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Food Sites for June 2019

Wednesday, May 8, 2019

Some patisserie designs from Carême, that could easily serve as wedding cakes (or, for that matter, gowns).

Last month, we opened with “Hope—as we’ve been led to believe—springs eternal,” but June might have an even better claim on that maxim, since so many people choose to get married then. 

In the spirit of full disclosure: We’ve been married for the best part of four decades, despite one’s incessant scribbling (and foisting the results on one’s long-suffering spouse). The words “patience” and “fortitude” should be inscribed over our front door—as advice to one of us, and as attributes of the other.

You can, if you wish, follow us on Facebook (where, among other things, we post a LOT of photographs), and Twitter. Still more of our online scribbles can be found at A Quiet Little Table in the Corner.

Some matrimonial reflections from On the Table’s culinary quote collection):

The most dangerous food is wedding cake. James Thurber
In the nineteenth century, it was traditional to serve three courses of asparagus—thought to be a powerful aphrodisiac—to a French groom on the night before the wedding. The modern French gentleman has discarded the noble asparagus for the more romantic passion prompter—Champagne. Sharon Tyler Herbst
My wife and I tried to breakfast together, but we had to stop or our marriage would have been wrecked. Winston Churchill
After about 20 years of marriage, I’m finally starting to scratch the surface of what women want. And I think the answer lies somewhere between conversation and chocolate. Mel Gibson
June, 2019

PS: If you encounter broken links, changed URLs—or know of wonderful sites we’ve missed—please drop us a line.  It helps to keep this resource as useful as possible for all of us. To those who have pointed out corrections or tasty sites (this month we’re tipping our hat to Dianne Jacob), thanks, and keep them coming!

PPS: If you wish to change the e-mail address at which you receive these newsletters, or otherwise modify the way you receive our postings or—if you’ve received this newsletter by mistake, and/or don’t wish to receive future issues—you have our sincere apology and can have your e-mail address deleted from the list immediately. We’re happy (and continuously amazed) that so few people have decided to leave the list but, should you choose to be one of them, let us know and we’ll see that your in-box is never afflicted by these updates again. You’ll find links at the bottom of this page to fix everything to your liking.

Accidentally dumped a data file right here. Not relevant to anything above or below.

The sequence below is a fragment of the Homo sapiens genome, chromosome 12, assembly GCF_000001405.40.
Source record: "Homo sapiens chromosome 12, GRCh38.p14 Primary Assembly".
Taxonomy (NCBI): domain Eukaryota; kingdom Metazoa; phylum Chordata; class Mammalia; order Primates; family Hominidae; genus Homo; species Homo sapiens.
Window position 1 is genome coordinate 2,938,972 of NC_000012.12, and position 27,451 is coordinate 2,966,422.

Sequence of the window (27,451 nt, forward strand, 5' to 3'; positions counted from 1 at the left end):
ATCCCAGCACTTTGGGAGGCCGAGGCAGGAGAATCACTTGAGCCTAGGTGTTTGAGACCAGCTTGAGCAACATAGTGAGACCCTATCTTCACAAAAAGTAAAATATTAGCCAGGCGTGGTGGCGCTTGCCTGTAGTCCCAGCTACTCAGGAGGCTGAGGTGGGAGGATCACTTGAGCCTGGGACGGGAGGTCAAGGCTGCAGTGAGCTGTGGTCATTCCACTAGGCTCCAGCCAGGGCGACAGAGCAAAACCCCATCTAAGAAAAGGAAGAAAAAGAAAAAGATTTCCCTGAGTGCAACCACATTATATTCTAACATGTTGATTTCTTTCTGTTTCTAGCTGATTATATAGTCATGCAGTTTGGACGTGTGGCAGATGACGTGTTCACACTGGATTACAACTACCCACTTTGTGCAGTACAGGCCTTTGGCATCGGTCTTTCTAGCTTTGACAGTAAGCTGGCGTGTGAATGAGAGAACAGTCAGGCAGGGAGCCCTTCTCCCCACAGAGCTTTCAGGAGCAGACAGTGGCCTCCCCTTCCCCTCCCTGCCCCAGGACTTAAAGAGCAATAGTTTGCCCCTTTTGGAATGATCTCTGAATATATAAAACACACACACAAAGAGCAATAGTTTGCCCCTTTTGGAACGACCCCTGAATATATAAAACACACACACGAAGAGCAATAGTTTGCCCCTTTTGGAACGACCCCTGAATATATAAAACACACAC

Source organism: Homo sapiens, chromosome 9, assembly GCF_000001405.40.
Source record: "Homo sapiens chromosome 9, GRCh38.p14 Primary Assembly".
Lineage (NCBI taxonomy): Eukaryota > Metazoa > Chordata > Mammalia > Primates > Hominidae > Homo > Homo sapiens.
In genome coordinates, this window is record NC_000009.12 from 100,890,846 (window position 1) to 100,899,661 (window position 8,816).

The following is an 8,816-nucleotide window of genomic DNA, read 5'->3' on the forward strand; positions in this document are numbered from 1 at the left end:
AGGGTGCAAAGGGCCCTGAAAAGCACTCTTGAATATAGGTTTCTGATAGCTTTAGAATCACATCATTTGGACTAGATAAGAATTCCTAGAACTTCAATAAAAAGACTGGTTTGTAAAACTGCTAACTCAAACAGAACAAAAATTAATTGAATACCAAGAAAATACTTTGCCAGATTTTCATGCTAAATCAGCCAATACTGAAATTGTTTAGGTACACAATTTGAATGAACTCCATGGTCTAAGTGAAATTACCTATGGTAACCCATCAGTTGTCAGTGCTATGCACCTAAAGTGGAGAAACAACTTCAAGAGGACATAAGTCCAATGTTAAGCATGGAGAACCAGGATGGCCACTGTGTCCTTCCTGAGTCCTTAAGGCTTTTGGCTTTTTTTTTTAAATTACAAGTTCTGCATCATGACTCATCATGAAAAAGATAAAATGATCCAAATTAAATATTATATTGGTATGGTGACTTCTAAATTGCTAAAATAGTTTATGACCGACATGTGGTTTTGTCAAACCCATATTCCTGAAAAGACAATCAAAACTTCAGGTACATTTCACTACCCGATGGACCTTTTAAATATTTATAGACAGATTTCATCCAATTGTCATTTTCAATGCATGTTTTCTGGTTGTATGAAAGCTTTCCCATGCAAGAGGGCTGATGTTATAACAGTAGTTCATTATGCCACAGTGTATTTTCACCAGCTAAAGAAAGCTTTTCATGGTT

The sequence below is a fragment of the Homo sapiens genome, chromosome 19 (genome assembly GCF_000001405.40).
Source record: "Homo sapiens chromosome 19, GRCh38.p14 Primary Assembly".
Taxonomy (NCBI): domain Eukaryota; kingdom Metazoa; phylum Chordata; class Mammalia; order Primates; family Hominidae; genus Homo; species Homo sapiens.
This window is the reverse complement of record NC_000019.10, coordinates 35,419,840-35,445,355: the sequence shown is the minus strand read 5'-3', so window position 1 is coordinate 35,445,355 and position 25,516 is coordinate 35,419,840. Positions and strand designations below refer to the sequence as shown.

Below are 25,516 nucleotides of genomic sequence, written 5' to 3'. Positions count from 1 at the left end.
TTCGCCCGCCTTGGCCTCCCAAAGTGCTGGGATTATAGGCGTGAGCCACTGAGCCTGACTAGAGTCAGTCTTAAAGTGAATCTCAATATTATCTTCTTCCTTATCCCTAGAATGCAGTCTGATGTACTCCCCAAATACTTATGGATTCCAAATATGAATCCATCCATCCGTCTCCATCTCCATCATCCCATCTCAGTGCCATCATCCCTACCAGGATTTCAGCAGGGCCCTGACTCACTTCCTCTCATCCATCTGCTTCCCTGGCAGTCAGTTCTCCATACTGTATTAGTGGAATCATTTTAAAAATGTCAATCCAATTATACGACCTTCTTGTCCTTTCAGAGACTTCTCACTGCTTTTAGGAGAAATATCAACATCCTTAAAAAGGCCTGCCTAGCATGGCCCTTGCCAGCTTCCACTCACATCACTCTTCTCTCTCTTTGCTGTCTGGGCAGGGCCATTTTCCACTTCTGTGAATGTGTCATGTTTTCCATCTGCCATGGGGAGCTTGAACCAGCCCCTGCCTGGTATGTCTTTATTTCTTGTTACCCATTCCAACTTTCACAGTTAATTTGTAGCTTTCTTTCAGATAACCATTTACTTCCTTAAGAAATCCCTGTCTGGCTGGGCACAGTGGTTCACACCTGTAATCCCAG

— the new sites —

(Taste magazine’s Anna Hezel surveys the eight most significant food influencers of the decade)

(Taste’s Dayna Evans compares eyeballers and precisionists)

(this small museum, in Hamburg, was found—of course—by GastroObscura)

(Tony Naylor’s delightfully snarky column in The Guardian)

(Cynthia Bertelsen’s “short treatise on taste memory“)

(Robin Kaiser-Schatzlein on an attempt to do well by doing good in the food business, for The Baffler)

(Reina Gattuso, at Gastro Obscura, on the effects of human interaction with wild plants)

(Natasha Gilbert, in Nature, on recent research into tea’s stimulating properties)

(article in Science Daily, on archaeological research into the connections between chicha brewing and the political organization of Peru’s ancient Wari empire)

(Elisa Tersigni, on what we can learn from rare cookbooks on the Folger Library)

(Megan Sauter explores the ancient Jewish diet for the Biblical Archaeology Society’s newsletter)

(Cynthia Bertelsen on one of Shakespeare’s rivals... probably the only one to write a cookbook)

— inspirational (or otherwise useful or amusing) sites for writers/bloggers —

— that’s all for now —

Except, of course, for the usual legalistic mumbo-jumbo and commercial flim-flam:

Occasionally, URLs we provide may link to commercial sites (that is, they’ll cost you money to take full advantage of them). We do not receive any compensation for listing them here, and provide them without any form of recommendation—other than the fact that they looked interesting to us.

Your privacy is important to us. We will not give, sell or share your e-mail address with anyone, for any purpose—ever. Nonetheless, we will expose you to the following irredeemably brazen plugs for our books:

The Resource Guide for Food Writers
(newsletters like this merely update the contents of the book; what doesn’t appear here is already in the book)

The Herbalist in the Kitchen

The Business of Food: Encyclopedia of the Food And Drink Industries

Human Cuisine

Herbs: A Global History

Sausage: A Global History

Can It! The Perils and Pleasures of Preserving Foods

Sauces Reconsidered: Aprés Escoffier

Terms of Vegery

How to Serve Man:
On Cannibalism, Sex, Sacrifice, & the Nature of Eating

Here endeth the sales pitch(es)...

...for the moment, anyway.


The Resource Guide for Food Writers, Update #224 is protected by copyright, and is provided at no cost, for your personal use only. It may not be copied or retransmitted unless this notice remains affixed. Any other form of republication—unless with the author’s prior written permission—is strictly prohibited.

Copyright ©2019 by Gary Allen.


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